1. Forum
  2. >
  3. Topic: Portuguese
  4. >
  5. "Eu quero deixar minha bolsa …

"Eu quero deixar minha bolsa na sacada."

Translation:I want to leave my purse on the balcony.

November 3, 2013



The balcony is normally surrounded by a small wall, which means you can leave the bag "on" the table "in" the balcony.


Well, we sit on the balcony that is part of our home, but we sit in the balcony of the theater.

What I do not know is if sacada fits for a theater balcony, as that seems to be varanda de teatro in Portugal (which seems a less than safe place to leave a purse).


As far as I know (since I am no expert in such matter), in Brazilian Portuguese we usually call the parts of the auditorium in a theater like this:

  • stalls/arena = plateia
  • balconies/galleries = balcões (usually balcão 1 for the 1st floor or dress circle and balcão 2 for the 2nd floor)
  • boxes = camarotes
  • aisles = corredores
  • rows = fileiras

As for other parts of the theater...

  • stage = palco
  • backstage = bastidores and coxias (coxias refer mostly to the lateral spaces next to the stage, where the artists await before going into scene)
  • dressing room = camarim

If someone can add to this info, feel free to do so.


Wow, well done. This is a great list and I appreciate the time you took to put it together.

It is amazing when we find out how much we still do not know and how much more there is to learn.

It is interesting though as Linguee does not mention balcão at all when accessing balcony and does not mention balcony at all when accessing balcão. In fact, balcão is only defined as a counter of some sort.



So confusing! =]


balcão: 1- a large piece of furniture used to separate employees from public (for example barman, receptionist) 2- a small area with roof and balustrade where someone goes through a window, or a door (do you remember Juliette and Romeo?: ) [inside a theatre this balcony is called "camarote" - a small private space within a public place where a presentation, show or party takes place ; ]


Thank you. I had figured it out and posted on this other discussion (necessary to scroll past my first comment there):



Though it is wrong, we can also mean backpack (mochila) when we say bolsa (Brazilian thing :D).


"bolsa" refers to a purse (or a bag); mochila is backpack, someone can speak "mochila" as "bolsa", but it's unusual; )


Yeah, but I think I am an unusual guy then. I say bolsa referring to backpack all the time.

Don't mind though, I often say bolsinha referring to estojo haha. Sometimes people laugh at me because of that.

I think learners should at least be aware of this haha.


Here in Cabo Verde they say bolsa for backpack too


Which makes sense, because it is a bag of sorts.

In Portugal, they use "mala" (aka, "suitcase") for handbag/purse.


Deixar is a tricky little number. One minute it is making the food taste good, and the next it is leaving a bag on a balcony.



One minute it is making the food taste good...

I have not seen this from deixar. Could you elaborate? Provide some examples? Thx.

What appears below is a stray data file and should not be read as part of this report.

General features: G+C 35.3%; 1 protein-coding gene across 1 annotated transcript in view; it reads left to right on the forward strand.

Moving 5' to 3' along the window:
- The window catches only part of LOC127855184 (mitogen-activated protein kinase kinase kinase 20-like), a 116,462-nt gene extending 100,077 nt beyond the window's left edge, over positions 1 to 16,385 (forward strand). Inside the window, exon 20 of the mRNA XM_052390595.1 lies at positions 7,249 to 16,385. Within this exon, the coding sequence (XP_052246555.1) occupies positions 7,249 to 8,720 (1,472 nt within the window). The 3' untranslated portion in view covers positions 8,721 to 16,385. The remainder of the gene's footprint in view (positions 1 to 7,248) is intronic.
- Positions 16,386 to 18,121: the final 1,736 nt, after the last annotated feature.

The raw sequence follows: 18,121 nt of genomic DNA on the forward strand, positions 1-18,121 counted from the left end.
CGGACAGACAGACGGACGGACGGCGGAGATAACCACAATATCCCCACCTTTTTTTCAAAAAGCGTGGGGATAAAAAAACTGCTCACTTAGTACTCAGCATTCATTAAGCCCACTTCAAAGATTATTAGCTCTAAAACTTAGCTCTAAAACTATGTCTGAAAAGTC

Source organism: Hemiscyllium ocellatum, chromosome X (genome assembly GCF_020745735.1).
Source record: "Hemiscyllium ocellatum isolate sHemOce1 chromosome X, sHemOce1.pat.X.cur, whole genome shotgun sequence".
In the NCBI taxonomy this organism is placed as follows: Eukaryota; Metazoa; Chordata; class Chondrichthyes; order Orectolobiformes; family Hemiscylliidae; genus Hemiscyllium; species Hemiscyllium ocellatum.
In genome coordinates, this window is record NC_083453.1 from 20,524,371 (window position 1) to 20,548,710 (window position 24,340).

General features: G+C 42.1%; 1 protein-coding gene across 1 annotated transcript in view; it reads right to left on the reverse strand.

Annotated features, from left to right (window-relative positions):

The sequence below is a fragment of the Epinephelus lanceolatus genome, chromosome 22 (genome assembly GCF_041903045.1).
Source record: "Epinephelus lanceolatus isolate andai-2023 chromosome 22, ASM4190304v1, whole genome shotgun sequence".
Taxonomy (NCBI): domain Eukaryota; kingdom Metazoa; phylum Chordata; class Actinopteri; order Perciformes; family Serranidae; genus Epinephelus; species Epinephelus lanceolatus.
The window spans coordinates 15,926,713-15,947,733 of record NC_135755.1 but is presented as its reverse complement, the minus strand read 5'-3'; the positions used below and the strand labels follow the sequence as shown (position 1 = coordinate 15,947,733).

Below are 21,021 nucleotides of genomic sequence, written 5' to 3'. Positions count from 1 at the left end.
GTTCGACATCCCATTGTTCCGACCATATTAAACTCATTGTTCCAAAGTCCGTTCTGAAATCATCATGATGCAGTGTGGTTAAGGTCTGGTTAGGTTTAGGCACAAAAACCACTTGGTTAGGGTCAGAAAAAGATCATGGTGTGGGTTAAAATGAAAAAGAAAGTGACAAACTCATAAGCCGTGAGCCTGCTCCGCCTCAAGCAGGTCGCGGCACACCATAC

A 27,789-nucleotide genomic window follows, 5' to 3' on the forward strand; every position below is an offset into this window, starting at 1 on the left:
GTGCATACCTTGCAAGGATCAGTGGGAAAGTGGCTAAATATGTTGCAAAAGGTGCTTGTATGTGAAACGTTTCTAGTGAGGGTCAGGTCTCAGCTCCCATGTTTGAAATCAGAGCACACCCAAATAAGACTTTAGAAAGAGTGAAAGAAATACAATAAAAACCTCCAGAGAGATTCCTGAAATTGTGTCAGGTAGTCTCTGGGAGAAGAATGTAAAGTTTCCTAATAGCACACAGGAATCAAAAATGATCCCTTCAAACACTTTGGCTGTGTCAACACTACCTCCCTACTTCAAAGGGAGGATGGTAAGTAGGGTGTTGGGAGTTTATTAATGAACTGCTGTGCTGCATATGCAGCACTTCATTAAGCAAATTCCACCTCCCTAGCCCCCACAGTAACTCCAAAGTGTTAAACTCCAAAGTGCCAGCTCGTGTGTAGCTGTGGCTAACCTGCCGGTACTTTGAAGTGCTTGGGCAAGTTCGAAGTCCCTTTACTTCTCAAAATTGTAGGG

Here it is "Como deixar a comida gostosa? The given translation is "How to make the food taste good?" The hints or deixar are make, leave, and letting. Quite confusing, no?


yes, you're right. "Deixar" can means "to let", "to give", "to give up", "to make"... BUT, don't worry, you WILL understand everything. For example: if i say you "como deixar a comida gostosa?", you will, easily knows that i'm talking about the taste and not about left it on the balcony. Take it easy, it's not that difficult


Thanks, I am not really that worried. I was just commented on the range of meanings for this word, which I found unusual.


Why is there no 'a' before minha bolsa?


You can say "minha bolsa" or "a minha bolsa".


What is the difference between a porch and a balcony? I thought sacada was used for porch


a balcony can also be a service Desk (balcão)

sacada is a balcony

porch (varanda) is an external area at the entrance (or around, or on the back) of the house.


Can I to speak: "i want to left my bag at the balcony"? And what does that mean "purse"? And feel free to correct my english haha


Purse is a bag for women.

You can say I want to leave my bag at the balcony.

Note that left is in the past tense which translates to Eu quero deixou deixar minha bolsa na sacada, in Portuguese.


What about "put" vs."leave" my bag/purse...?

  • put = colocar
  • leave = deixar


"I want to leave my bag at the balcony" wasn't accepted. Reported.


I think for most balconies (veranda/sacada) then it needs to be, "on" the balcony (pretty here they mean those attached on the outside of buildings rather than those in theaters which are called a different thing – sometimes "balçao" which is also "counter" so either one of those, there a bag could be left "at"). If you want to leave it where the balcony begins but not actually on, then probably "I want to leave my bag near (or, at the entrance to) the balcony" would work better.

I "countered" the downvote for you. :)

Learn Portuguese in just 5 minutes a day. For free.